Now, in the light of all this, do I have reason to fear for us… for the professing Christians of the last days? Are we spiritually-minded when we perform our religious rituals? When you put your tithes and offerings in the box, do you give that action much thought? Is there any thankfulness for the financial blessings of God? Is there isn’t any recognition of the Lord’s kindness in paying your bills and maintaining your health? Is your singing, during the worship service, engaging your heart and mind, as well as your voice? Do you leave the service with joy and praise, and if so, is it because you have been blessed, or is it because you are happy to be leaving? Are your Monday’s and Thursday’s just as spiritual as your Sunday’s and your Wednesday evenings? The Lord asks of us, as well as of Israel, “Should I accept this of your hand? saith the LORD.”

What might have been the cause of Israel’s irreverence?

Was it familiarity without intimate knowledge? The old adage is not necessarily true: “Familiarity breeds contempt.” But familiarity often does breed carelessness and a lack of consideration. We all come up the stairs from the front door to the landing before entering the auditorium. And no doubt we do that with our eyes opened, watching our steps or the people in front of us. But I wouldn’t be surprised if some us couldn’t come up those steps blind-folded and know exactly when we are at the top, because we have done it 4,680 times in 30 years. There is such a thing as muscle memory, and there may be religious muscle memory too. Before we got our new hymnals, some of us didn’t have to turn to “page such-and-such,” because we knew exactly what hymn was on that page. We didn’t have to consider the words on the page or even to draw them from our hearts, because they were tattooed to our tongues. Some of us pray, using the same phrases week after week, because that, too, is ingrained into us. Have we become so familiar and comfortable in our worship that it takes no thought, effort or heart?

How often do you refer to the Lord Jesus Christ as merely “Jesus?” I have mentioned this often enough that most of you have learned to avoid it. When I see the name “Jesus” on bumper stickers, license plate covers, billboards and other public places, I wonder if the people using that name are really referring to my Saviour? When we slip from addressing the eternal Son of God to merely “Jesus,” aren’t we losing something? “Jesus” is a name. “Jesus” could be a person’s neighbor or his buddy. “Jesus” might be the man at the bank. But the “Lord Jesus Christ,” should lift our hearts, minds and eyes, into Heaven and onto the Bema judgment seat where sits the Judge of Heaven and Earth. Speaking of “Jesus” verges on the offering a lame and sick offering to the King of kings and Lord of lords. Should we ever speak of “Jesus” without adding “Lord” or “Christ?” I can’t help but think that some people are putting their well-intentioned hand upon the Ark of the Covenant. Many times they are trying to give honor to the Saviour, but they are actually being flippant and far too familiar.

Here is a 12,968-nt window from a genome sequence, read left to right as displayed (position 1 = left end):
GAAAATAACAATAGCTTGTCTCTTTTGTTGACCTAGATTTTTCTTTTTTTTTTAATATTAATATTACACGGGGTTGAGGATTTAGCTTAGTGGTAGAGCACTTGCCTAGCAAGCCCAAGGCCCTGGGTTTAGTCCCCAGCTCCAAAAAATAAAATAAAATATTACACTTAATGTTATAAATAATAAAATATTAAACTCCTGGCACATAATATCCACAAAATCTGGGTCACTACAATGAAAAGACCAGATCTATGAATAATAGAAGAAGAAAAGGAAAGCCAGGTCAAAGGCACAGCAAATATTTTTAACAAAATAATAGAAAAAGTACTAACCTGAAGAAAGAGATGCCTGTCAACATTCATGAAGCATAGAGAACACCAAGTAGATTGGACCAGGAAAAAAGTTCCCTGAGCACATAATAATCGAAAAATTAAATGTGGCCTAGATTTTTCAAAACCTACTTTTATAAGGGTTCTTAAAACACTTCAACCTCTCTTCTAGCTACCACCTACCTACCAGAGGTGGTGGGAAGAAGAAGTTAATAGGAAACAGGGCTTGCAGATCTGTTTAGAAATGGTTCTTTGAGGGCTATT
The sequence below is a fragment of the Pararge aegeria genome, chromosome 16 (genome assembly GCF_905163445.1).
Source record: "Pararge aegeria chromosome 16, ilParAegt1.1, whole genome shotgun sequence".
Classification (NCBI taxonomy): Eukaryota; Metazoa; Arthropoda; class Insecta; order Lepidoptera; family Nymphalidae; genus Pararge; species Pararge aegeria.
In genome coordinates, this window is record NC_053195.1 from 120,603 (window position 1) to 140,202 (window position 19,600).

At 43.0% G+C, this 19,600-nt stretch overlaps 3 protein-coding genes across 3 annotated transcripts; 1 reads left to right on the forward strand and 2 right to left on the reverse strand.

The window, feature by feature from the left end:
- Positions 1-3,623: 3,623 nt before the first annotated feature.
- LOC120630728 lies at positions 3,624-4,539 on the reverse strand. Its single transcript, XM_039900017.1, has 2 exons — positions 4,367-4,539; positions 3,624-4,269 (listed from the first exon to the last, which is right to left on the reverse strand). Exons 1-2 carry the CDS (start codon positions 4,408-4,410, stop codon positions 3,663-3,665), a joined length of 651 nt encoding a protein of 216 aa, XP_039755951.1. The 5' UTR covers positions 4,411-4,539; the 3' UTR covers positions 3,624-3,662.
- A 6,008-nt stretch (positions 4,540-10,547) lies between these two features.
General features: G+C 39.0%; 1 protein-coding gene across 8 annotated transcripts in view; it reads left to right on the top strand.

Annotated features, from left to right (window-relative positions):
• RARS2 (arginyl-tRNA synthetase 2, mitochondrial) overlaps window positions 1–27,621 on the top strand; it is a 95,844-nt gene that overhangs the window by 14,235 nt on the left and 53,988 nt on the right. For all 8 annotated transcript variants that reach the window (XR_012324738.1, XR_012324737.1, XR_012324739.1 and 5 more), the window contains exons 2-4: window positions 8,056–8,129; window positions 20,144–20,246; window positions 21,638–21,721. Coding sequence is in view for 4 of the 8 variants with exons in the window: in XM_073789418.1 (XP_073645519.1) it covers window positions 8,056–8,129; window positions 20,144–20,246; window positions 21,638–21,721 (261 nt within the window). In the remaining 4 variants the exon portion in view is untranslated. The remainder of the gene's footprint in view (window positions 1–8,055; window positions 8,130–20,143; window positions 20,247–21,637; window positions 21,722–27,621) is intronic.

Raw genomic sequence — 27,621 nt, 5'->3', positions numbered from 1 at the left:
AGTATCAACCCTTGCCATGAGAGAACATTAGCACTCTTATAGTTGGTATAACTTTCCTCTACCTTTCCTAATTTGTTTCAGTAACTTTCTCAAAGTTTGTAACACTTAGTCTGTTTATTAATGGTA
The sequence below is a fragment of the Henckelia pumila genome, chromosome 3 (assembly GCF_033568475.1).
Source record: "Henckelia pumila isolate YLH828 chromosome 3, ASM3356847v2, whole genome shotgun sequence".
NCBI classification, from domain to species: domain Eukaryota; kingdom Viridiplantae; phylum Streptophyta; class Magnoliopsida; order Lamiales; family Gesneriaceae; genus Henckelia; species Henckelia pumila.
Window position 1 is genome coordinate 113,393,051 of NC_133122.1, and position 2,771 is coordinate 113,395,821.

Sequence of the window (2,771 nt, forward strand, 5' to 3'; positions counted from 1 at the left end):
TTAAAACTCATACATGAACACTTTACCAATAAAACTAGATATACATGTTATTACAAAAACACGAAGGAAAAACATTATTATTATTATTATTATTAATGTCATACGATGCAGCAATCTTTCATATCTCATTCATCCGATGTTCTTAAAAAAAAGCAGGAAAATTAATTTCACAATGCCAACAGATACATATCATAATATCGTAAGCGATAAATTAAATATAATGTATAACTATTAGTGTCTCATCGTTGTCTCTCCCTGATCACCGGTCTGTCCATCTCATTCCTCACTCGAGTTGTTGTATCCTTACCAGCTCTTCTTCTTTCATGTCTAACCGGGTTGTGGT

A few years ago, my Christian neighbor, knowing that I am a pastor, gave me a book to read. He said that it was what he was teaching his home Bible study group, which was obviously far more important to him than attending the Lord’s church. He suggested that his book was the epitome of modern Christianity. I read it, as I was asked. It was filled with Christianized philosophy and worldly techniques for serving God. There was no theology; no examination of the Lord; no application of the essential attributes of God. It was religious, moral and full of “Jesus,” but I couldn’t find the One before whom Moses was commanded to remove his shoes, or the Christ who ordered the death of the fig tree, because it bore no fruit.

What was wrong with the religion of Malachi’s day? What is wrong with Christendom today? Despite the safeguards, over time, the Lord Himself was left out of their service. The people no longer really knew the Lord; they were no longer listening to His voice. And because, for example, they couldn’t see God’s holiness, they were content to give Him inferior sacrifices. They refused to see that Jehovah is omniscient, and well aware, not only of their sacrifices, but also of their hearts. Because they had forgotten the Lord’s justice, they didn’t realize they were on the verge of judgment once again. They descended into 400 years of silence, because they had turned off their spiritual hearing aides, and were no longer listening to God’s voice. “Ye said also, Behold, what a WEARINESS is it! and ye have SNUFFED at it, saith the LORD of hosts.”

Conclusion:

“Ye offer polluted bread upon mine altar; and ye say, Wherein have we polluted thee? In that ye say, The table of the LORD is contemptible. And if ye offer the blind for sacrifice, is it not evil? and if ye offer the lame and sick, is it not evil? offer it now unto thy governor; will he be pleased with thee, or accept thy person? saith the LORD of hosts. The table of the LORD is polluted; and the fruit thereof, even his meat, is contemptible.”